Hurricane Matthew powered its way through the Caribbean, leaving a mass of destruction in its wake.
In Haiti alone, which was hit hardest by the storm, 280 people died in the category 4 hurricane, according to Haitian Interior Minister Francois Anick Joseph. The remainder of people died in the Dominican Republic and St. Vincent. The death toll rises each day as the buildings and infrastructures continue to collapse in populated areas. Thousands are still missing or buried in rubble.
On October 7, the powerful storm with wind speeds of 125 mph struck the country of Haiti, flooding approximately 1,580 homes affecting around 3,215 families across the country.
Aid agencies responded rapidly to the Haiti disaster only to find it to be far worse than anticipated. The agencies find themselves in need of more support and supplies than they have.
Spokeswoman for the UN Stabilization Mission in Haiti, Ariane Quentier, said “What we are realizing, as we are going further […] is that there’s been a lot of devastation and a lot of damage and probably a lot more than what we had initially assessed.”
The Haitian cities of Les Cayes and Jeremie received the brunt of the storm resulting in more and more shelters being constructed to house individuals of destroyed homes or who are in need of medical attention. According to CNN, of Haiti is in dire need of food and shelter.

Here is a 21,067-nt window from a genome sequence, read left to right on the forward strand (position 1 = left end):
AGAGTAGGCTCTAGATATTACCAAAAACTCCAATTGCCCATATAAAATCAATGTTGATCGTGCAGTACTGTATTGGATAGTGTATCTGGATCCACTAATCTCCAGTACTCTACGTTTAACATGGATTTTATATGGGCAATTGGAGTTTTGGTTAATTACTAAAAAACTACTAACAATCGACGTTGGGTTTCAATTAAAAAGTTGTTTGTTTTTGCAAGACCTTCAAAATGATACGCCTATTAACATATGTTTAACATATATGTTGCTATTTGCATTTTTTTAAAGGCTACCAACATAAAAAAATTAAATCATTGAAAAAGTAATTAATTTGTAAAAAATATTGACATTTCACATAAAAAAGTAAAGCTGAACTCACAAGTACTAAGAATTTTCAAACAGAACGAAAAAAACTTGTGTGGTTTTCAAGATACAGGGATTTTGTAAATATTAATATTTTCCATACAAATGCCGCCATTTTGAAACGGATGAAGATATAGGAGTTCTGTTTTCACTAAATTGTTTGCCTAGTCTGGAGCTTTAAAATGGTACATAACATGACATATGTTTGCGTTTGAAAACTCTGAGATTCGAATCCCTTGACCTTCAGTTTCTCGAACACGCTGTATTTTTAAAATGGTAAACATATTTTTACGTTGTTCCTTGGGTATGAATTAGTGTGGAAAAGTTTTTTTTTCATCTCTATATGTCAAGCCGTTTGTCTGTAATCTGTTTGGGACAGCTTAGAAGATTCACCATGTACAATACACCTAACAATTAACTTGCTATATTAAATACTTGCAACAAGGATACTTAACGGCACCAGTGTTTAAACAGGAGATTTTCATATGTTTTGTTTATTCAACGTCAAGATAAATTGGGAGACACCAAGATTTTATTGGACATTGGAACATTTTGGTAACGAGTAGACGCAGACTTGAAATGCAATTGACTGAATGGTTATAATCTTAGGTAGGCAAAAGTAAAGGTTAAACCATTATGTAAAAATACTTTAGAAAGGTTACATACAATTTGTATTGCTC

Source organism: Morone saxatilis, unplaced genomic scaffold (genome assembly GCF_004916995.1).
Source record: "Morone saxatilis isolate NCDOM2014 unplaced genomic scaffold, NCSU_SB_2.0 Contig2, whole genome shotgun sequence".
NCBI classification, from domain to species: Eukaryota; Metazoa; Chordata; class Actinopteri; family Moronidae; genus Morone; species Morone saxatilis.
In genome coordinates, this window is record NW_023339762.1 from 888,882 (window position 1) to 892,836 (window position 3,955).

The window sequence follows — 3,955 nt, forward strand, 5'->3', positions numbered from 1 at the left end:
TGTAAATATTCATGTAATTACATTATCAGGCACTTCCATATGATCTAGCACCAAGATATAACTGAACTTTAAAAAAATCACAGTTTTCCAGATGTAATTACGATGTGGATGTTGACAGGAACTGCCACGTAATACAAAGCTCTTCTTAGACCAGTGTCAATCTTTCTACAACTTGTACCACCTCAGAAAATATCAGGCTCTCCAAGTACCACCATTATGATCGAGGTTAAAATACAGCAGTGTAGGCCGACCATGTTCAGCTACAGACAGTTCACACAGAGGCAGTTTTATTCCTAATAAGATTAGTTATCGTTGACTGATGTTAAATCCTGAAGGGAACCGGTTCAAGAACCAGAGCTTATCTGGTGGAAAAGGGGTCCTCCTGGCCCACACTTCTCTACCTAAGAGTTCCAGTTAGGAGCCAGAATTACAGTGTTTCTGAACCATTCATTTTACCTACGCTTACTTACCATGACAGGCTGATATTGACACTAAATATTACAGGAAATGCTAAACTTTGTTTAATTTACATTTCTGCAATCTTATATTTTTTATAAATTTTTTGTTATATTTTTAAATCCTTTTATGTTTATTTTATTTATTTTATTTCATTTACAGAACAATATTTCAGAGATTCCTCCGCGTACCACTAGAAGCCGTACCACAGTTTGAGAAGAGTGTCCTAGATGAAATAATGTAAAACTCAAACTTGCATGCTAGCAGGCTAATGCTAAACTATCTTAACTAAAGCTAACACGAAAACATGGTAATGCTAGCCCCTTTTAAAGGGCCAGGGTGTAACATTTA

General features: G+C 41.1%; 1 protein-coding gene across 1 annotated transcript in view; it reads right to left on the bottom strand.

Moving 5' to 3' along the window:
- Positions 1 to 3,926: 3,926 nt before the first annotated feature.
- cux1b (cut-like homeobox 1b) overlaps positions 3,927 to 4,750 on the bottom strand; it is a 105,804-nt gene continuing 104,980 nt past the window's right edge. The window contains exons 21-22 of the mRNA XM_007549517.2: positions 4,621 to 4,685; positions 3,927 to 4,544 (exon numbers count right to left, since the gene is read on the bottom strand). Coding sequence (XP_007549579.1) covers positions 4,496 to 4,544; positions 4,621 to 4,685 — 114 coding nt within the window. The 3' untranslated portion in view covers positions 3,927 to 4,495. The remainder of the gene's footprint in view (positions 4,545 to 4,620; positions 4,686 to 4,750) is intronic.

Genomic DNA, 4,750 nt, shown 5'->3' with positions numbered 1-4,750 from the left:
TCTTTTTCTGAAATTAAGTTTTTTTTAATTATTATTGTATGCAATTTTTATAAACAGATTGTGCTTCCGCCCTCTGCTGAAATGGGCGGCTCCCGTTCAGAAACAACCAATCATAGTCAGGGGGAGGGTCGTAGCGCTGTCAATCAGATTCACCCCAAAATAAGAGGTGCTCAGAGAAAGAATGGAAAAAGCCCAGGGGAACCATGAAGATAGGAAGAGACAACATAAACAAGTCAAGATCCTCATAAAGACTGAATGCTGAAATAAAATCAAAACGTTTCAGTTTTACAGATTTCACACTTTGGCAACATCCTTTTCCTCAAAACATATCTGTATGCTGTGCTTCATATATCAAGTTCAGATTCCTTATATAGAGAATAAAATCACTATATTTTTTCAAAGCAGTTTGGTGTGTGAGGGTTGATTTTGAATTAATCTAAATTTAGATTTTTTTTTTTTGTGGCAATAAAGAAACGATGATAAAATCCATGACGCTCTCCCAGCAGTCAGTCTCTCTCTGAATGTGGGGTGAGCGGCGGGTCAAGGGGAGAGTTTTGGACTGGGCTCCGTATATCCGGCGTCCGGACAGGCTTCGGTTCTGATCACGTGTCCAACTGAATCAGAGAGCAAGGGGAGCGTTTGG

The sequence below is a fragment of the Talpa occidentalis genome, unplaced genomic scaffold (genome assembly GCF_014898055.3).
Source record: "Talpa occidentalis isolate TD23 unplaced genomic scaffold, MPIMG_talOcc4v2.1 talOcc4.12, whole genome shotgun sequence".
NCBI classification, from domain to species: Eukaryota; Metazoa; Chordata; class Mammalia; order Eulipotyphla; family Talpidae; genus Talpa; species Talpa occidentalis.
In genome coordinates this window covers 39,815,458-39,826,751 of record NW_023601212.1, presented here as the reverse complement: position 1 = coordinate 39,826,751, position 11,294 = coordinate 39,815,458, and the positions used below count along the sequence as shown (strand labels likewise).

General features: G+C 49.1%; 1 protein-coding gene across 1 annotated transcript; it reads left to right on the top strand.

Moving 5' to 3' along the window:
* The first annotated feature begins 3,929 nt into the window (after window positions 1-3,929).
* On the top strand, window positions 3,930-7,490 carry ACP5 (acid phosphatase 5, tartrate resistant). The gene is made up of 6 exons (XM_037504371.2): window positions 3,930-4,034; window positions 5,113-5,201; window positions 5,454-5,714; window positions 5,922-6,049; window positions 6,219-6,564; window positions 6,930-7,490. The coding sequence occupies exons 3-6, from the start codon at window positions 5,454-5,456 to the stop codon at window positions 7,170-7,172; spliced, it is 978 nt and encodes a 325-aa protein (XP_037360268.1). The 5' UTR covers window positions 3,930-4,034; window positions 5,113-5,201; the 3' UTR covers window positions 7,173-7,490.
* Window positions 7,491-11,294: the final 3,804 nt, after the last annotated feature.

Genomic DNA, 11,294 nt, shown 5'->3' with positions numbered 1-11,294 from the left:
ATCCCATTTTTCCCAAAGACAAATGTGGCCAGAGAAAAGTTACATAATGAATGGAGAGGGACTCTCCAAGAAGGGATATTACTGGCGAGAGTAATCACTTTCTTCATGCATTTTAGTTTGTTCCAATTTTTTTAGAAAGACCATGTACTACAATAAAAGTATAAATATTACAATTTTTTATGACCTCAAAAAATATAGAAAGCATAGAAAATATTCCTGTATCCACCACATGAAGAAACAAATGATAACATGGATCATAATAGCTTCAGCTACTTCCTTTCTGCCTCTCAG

In Cuba, the storm’s left damage, yet the blow fell less forcefully. CNN reported that, in northeastern Cuba, more than 30 houses were swept away by the hurricane. After the hurricane passed, no casualties were reported.
Cesia Rodriquez, a sophomore nursing student, lived in Habana, Cuba until 2012 when she and her family moved to the United States. Although none of her family or friends have been impacted by the storm, Rodriquez’s father will be traveling with his church to Cuba to aid a church community in the lower part of Cuba whose homes where ravaged by the storm. “[With] the church we are going to be helping, 80% of the members of the church lost their houses from the hurricane,” said Rodriguez.
Lidania Cerda, a sophomore art and illustration major, lived in the Dominican Republic until 2003, when her family moved to Bentonville so her father could pastor a church.
Cerda was unaware of the massive storm until she received text messages, photos and videos from a group of friends living in the cities of Santiago and San Pedro in the Dominican Republic. Cerda had difficulty differentiating between the two cities in the photos because of the heavy rainfall.
“All the pictures look the same,” Cerda said. “Lots of rain and lot of people riding in boats and getting to places by boats.”
Currently, Cerda’s friends and her grandparents are safe. In the midst of the devastation in the Caribbean, Cerda said this is a time for prayer for the individuals who lost homes and loved ones.